Now you are ready to build the 2X2 contingency table

Then you run the chi-square test to see if the difference between the numbers is statistically significant.

H0 (null hypothesis): The difference is just random

H1 (alternative hypothesis): The difference is not just random, more female gamers do have sex than female non-gamers.

You use the online tool and it does the work for you.

What do we see from the results? The Chi-square calculated for p-value of 0.05 (95% confidence) is 2.82. For the difference to be statistically significant the value has to be at least 3.84 (degrees of freedom =1).

Since that is not the case here, we see no reason to reject the null hypothesis that the difference is just random.

You can repeat this for their next chart that shows have sex at least 1x per week and you will find no reason to reject the null hypothesis.

So the BIG claim made by VentureBeat’s article and its colorful infographic is just plain wrong.

If you followed this far you can see that it is not easy to seek the right data and run the analysis. Most importantly it is not easy to question such claims from a popular blog. So we tend to yield to the claim, accept it, Like it, tweet it, etc.

Now that you learned to question such claims and credibly analyze it, go apply what you learned to every big claim you read.

Hi, Rags

I enjoyed reading this post. I will also point it out to my students. I have a blog on introductory statistics. A recent post demonstrated Benford’s law and chi-square goodness of fit. Thank you.

Dan

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Dan

Thank you. Introductory stats knowledge is all needed to look past the absurd claims we see everyday. Hopefully your students will apply these skills and not fall for popular but wrong claims.

You might also like this: http://www.surveygizmo.com/s3/747639/Retweet-Probability-for-Tweets-with-Links

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Marylene

To be sure, I am finding fault with the methodology (or the lack of one) and hence the claim made in their title. All purely on numbers. I am not finding taking a stand on other faults you point out like conducted by a male, about its characterization or the stereotyping.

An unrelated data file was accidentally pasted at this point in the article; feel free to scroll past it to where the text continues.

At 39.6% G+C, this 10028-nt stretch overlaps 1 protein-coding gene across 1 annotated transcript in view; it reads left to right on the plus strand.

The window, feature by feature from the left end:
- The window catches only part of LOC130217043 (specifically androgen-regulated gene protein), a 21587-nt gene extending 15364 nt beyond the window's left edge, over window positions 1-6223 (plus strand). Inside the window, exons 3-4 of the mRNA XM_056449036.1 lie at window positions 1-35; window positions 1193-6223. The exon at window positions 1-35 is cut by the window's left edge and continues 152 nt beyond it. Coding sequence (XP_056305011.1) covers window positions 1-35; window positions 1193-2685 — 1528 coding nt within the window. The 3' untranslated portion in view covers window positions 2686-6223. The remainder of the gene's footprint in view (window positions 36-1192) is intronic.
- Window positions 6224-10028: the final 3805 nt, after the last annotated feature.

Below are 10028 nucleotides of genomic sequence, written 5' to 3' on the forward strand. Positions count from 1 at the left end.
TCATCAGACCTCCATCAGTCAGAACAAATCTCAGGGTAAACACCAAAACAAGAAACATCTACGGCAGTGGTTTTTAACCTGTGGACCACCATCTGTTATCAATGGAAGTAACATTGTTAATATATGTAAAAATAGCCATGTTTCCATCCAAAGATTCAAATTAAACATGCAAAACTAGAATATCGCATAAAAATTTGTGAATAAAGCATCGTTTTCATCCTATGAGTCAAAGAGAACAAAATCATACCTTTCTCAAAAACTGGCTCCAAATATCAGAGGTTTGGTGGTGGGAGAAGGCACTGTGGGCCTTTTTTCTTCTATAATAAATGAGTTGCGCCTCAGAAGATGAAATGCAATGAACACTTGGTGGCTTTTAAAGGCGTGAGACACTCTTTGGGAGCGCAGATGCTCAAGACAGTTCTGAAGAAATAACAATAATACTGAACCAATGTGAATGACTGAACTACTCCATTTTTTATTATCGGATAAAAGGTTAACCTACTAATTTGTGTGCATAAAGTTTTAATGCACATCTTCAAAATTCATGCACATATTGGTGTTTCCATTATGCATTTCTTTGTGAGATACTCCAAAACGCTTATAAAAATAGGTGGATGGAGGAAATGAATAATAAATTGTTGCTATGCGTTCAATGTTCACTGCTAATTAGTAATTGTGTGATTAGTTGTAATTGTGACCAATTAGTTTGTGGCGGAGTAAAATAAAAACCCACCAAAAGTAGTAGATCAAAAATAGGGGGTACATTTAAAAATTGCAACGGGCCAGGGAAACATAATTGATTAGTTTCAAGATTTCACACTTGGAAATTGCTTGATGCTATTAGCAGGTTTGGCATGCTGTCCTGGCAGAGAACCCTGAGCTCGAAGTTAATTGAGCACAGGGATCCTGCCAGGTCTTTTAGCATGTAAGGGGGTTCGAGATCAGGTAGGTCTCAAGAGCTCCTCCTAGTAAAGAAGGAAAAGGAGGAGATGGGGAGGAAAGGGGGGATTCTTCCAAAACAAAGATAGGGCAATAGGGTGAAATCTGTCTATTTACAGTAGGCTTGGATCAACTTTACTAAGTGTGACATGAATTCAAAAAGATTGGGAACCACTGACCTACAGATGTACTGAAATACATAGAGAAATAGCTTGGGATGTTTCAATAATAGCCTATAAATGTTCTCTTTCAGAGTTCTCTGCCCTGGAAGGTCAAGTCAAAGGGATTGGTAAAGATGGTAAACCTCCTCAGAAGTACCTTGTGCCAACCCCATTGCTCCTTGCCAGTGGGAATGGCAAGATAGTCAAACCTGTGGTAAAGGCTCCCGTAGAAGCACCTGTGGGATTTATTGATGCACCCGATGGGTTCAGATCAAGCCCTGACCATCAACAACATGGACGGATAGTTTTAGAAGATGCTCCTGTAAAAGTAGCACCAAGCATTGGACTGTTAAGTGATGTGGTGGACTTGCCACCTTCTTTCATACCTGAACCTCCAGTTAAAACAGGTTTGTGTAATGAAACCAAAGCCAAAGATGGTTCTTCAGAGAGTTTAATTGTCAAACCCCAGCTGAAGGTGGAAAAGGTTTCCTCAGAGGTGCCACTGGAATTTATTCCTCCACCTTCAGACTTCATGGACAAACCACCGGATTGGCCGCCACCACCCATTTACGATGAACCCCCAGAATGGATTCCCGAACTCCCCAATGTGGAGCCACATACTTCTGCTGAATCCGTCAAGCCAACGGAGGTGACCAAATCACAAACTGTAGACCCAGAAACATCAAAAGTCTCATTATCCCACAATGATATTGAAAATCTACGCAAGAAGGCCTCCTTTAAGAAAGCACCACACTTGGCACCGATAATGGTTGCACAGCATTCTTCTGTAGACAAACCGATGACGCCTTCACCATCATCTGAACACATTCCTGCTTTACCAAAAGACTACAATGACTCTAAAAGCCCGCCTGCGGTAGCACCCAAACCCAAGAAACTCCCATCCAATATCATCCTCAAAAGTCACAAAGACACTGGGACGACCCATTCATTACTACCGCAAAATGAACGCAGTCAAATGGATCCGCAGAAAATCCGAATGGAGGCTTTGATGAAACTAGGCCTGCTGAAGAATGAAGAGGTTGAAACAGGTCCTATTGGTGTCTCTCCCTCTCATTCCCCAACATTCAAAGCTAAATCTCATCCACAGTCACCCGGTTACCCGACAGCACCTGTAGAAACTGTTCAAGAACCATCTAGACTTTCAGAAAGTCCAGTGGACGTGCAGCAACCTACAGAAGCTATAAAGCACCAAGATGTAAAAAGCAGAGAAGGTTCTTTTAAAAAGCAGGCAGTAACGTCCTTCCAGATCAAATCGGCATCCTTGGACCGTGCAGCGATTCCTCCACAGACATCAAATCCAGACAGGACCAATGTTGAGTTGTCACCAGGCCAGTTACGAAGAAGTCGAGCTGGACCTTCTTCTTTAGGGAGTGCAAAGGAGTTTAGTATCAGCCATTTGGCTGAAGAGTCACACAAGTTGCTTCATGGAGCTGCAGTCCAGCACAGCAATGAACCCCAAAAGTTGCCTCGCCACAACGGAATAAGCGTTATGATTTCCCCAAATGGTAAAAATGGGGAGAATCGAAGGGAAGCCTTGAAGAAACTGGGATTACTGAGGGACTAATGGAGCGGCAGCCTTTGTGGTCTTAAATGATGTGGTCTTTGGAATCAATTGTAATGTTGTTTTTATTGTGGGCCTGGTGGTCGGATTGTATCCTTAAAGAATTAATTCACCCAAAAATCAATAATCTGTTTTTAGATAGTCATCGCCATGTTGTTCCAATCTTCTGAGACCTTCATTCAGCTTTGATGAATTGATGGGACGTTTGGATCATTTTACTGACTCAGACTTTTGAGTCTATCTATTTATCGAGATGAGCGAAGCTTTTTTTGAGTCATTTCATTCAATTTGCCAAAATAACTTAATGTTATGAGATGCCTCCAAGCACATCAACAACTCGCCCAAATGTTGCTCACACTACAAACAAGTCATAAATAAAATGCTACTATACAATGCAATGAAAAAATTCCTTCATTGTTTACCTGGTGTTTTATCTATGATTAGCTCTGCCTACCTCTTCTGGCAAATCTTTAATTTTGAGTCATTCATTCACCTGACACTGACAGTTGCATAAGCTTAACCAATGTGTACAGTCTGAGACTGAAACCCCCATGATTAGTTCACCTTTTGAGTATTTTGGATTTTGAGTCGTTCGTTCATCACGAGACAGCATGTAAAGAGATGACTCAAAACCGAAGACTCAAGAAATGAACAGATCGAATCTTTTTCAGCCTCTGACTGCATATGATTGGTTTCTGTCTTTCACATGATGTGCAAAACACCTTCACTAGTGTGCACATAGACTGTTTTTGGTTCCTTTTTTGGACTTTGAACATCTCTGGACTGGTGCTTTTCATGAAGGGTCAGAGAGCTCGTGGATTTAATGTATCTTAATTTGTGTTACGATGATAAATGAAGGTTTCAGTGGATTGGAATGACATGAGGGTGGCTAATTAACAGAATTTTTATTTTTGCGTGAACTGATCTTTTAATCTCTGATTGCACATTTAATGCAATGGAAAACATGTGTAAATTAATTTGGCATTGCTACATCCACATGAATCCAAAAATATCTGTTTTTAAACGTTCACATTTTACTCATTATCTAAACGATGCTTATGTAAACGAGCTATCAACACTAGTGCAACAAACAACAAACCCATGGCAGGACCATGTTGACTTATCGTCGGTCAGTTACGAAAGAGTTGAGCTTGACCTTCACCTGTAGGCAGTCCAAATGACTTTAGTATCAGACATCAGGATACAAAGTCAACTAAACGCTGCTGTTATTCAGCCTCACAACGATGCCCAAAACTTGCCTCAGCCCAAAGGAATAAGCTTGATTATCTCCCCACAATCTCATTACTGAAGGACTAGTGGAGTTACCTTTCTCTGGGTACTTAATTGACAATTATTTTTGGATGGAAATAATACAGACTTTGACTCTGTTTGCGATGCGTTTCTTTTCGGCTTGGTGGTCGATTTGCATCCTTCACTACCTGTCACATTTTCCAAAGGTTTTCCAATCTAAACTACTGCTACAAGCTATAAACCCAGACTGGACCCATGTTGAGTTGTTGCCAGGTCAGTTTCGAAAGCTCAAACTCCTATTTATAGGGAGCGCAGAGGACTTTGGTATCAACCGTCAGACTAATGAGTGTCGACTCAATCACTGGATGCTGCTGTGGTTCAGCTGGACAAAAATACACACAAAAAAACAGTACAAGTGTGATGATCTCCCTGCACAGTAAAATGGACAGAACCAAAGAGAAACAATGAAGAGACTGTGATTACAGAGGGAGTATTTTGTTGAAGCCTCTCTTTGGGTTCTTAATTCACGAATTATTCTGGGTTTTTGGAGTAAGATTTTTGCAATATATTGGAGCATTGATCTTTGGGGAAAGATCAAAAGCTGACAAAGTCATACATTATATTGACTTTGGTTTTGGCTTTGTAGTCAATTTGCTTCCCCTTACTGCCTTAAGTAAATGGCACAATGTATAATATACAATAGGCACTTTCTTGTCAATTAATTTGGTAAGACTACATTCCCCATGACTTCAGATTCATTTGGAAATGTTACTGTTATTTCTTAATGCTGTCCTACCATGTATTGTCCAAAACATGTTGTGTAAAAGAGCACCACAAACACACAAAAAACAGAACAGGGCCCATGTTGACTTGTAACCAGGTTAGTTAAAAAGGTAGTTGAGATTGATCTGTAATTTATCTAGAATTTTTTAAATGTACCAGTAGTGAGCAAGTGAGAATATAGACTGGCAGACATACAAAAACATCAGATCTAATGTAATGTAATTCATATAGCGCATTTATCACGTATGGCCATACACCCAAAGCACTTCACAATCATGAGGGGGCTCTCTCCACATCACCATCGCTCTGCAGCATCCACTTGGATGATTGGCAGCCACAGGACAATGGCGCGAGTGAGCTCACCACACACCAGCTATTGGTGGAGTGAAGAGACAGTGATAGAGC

This is a case of bad data analysis and lack of critical thinking on the part of the writer, editor and the audience.

-Rags

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Rags,

Thank you for pointing that out, but then your post made it clear that we have to be critical in many ways of numbers being put out like this. Mine were for social reasons, yours was for bad data, I am not mixing those up for certain.

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Nice, detailed explanation. The most unfortunate part, as you point out, is that neither the authors nor the audience care. It makes for a funny tweet, and for many, that’s enough. I blame USA Today for starting us down this infographic path!

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This is still a very interesting statistics. It smashes all previous stereotypes about gamers. Why do you think it is appealing only because of title? Rest of the article is statistics sleight of hand. There are lies, damn lies and statistics.

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Thank you for pointing that out, I’m actually in the midst of writing an article on stereotypes in the gaming world and pointed out that this particular infographic (however nifty and well designed) relies heavily on it’s title (and “appealing” subject) to get their “likes” number up.

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Thanks Marylene, let me know when your post goes live.

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You are most welcome. It’s published : http://marylenelittlecorner.wordpress.com/2011/12/01/about-gaming-2/